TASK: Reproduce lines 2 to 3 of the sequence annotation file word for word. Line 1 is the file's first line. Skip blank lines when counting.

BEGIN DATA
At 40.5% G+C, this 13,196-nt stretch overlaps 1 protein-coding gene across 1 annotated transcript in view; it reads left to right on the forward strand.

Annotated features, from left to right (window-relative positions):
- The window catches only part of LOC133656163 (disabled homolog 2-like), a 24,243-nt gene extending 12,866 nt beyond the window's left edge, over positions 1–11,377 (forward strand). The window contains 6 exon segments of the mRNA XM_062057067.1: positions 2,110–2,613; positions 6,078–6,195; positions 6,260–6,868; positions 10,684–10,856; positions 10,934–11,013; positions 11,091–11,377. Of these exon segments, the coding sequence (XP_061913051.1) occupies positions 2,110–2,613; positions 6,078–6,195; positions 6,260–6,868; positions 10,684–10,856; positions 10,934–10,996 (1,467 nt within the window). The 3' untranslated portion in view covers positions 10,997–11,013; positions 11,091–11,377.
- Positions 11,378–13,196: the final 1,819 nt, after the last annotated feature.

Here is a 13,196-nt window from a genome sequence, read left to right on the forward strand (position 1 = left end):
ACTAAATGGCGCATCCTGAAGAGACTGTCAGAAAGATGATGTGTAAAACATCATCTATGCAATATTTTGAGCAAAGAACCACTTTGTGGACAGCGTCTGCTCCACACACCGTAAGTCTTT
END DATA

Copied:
Annotated features, from left to right (window-relative positions):
- The window catches only part of LOC133656163 (disabled homolog 2-like), a 24,243-nt gene extending 12,866 nt beyond the window's left edge, over positions 1–11,377 (forward strand). The window contains 6 exon segments of the mRNA XM_062057067.1: positions 2,110–2,613; positions 6,078–6,195; positions 6,260–6,868; positions 10,684–10,856; positions 10,934–11,013; positions 11,091–11,377. Of these exon segments, the coding sequence (XP_061913051.1) occupies positions 2,110–2,613; positions 6,078–6,195; positions 6,260–6,868; positions 10,684–10,856; positions 10,934–10,996 (1,467 nt within the window). The 3' untranslated portion in view covers positions 10,997–11,013; positions 11,091–11,377.